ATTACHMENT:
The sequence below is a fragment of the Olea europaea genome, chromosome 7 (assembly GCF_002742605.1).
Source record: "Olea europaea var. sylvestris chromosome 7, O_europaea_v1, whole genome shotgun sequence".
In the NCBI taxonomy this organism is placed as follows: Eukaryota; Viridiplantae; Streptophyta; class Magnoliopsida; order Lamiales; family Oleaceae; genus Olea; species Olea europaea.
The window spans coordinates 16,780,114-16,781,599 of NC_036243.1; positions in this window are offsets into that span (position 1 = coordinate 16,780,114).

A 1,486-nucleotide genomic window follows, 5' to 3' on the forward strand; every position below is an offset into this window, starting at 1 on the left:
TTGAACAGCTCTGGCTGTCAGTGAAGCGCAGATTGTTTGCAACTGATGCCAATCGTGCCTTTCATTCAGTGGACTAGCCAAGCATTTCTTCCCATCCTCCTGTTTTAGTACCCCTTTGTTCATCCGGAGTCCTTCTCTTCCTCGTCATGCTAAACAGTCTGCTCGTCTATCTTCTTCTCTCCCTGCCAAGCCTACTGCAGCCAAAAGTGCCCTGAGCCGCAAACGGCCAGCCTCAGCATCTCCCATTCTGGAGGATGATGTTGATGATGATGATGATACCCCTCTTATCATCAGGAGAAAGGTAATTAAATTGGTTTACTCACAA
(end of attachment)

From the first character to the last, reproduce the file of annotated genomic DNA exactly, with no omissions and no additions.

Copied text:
The sequence below is a fragment of the Olea europaea genome, chromosome 7 (assembly GCF_002742605.1).
Source record: "Olea europaea var. sylvestris chromosome 7, O_europaea_v1, whole genome shotgun sequence".
In the NCBI taxonomy this organism is placed as follows: Eukaryota; Viridiplantae; Streptophyta; class Magnoliopsida; order Lamiales; family Oleaceae; genus Olea; species Olea europaea.
The window spans coordinates 16,780,114-16,781,599 of NC_036243.1; positions in this window are offsets into that span (position 1 = coordinate 16,780,114).

A 1,486-nucleotide genomic window follows, 5' to 3' on the forward strand; every position below is an offset into this window, starting at 1 on the left:
TTGAACAGCTCTGGCTGTCAGTGAAGCGCAGATTGTTTGCAACTGATGCCAATCGTGCCTTTCATTCAGTGGACTAGCCAAGCATTTCTTCCCATCCTCCTGTTTTAGTACCCCTTTGTTCATCCGGAGTCCTTCTCTTCCTCGTCATGCTAAACAGTCTGCTCGTCTATCTTCTTCTCTCCCTGCCAAGCCTACTGCAGCCAAAAGTGCCCTGAGCCGCAAACGGCCAGCCTCAGCATCTCCCATTCTGGAGGATGATGTTGATGATGATGATGATACCCCTCTTATCATCAGGAGAAAGGTAATTAAATTGGTTTACTCACAA